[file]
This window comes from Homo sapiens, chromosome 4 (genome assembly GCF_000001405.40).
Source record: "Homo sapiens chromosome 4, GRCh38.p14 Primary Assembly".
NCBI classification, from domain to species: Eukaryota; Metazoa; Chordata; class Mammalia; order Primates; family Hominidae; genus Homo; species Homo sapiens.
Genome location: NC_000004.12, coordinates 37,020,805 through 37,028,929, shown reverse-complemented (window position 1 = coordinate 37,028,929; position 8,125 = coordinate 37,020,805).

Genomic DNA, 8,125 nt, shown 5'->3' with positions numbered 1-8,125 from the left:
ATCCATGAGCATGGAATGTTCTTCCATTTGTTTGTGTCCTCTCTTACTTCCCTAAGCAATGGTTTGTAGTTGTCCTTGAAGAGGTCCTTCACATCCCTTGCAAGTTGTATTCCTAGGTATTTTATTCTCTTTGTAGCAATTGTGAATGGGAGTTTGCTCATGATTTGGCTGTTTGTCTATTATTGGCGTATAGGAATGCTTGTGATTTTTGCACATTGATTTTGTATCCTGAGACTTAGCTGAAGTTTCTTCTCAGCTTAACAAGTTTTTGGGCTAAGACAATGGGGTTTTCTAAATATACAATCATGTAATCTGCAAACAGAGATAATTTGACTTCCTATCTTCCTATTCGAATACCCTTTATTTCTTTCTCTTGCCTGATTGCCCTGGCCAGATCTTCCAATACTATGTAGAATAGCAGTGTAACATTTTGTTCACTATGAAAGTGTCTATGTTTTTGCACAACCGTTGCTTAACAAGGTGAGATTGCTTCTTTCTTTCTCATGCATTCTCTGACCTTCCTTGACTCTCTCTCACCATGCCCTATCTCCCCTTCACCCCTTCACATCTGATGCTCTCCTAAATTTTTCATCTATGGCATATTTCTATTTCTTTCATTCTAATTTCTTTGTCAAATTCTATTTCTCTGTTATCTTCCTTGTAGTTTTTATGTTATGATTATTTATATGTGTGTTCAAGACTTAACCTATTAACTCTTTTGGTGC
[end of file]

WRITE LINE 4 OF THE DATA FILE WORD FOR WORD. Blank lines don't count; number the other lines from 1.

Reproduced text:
Genome location: NC_000004.12, coordinates 37,020,805 through 37,028,929, shown reverse-complemented (window position 1 = coordinate 37,028,929; position 8,125 = coordinate 37,020,805).